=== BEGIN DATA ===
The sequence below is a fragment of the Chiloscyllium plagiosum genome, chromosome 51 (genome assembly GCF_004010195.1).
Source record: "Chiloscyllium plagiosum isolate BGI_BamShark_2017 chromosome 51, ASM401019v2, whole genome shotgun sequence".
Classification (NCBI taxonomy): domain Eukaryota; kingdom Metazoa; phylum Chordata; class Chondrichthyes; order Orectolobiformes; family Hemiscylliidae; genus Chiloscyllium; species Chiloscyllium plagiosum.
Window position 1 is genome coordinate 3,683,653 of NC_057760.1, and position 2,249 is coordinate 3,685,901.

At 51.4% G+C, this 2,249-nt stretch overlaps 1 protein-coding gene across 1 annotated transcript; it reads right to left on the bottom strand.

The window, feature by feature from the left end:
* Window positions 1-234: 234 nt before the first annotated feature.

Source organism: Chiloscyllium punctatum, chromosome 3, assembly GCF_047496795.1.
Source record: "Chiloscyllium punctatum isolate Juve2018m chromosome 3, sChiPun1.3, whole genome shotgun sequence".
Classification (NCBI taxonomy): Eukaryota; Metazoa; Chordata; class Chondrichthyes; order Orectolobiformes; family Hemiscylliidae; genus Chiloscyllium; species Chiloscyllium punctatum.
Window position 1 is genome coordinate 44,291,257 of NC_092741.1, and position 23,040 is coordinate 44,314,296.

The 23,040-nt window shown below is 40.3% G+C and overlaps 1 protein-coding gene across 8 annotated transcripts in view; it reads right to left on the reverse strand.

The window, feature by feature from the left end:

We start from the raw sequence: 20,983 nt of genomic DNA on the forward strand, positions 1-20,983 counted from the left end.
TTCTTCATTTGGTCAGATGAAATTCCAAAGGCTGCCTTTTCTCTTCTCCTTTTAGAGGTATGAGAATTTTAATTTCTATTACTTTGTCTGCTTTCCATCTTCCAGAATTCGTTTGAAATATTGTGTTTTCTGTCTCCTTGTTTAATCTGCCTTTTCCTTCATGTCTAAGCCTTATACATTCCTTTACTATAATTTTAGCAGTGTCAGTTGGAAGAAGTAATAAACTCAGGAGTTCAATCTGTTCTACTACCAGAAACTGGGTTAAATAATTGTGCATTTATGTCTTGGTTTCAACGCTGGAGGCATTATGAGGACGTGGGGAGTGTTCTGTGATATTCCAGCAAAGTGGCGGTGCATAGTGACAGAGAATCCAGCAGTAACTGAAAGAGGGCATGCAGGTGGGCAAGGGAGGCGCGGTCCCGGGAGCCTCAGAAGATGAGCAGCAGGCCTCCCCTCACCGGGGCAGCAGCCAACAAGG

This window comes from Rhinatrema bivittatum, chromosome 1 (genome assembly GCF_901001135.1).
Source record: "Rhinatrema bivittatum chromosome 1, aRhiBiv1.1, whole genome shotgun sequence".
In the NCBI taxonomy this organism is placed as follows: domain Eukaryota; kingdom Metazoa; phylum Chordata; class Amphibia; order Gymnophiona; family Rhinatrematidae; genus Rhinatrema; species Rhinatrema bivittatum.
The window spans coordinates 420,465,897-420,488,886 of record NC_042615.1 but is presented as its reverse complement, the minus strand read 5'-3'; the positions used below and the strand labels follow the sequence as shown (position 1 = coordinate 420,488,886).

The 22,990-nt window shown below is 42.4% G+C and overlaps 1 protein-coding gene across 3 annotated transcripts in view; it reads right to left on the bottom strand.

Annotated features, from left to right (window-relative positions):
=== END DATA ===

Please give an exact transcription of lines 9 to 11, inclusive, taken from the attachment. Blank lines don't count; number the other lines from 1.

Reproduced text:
Source record: "Chiloscyllium punctatum isolate Juve2018m chromosome 3, sChiPun1.3, whole genome shotgun sequence".
Classification (NCBI taxonomy): Eukaryota; Metazoa; Chordata; class Chondrichthyes; order Orectolobiformes; family Hemiscylliidae; genus Chiloscyllium; species Chiloscyllium punctatum.
Window position 1 is genome coordinate 44,291,257 of NC_092741.1, and position 23,040 is coordinate 44,314,296.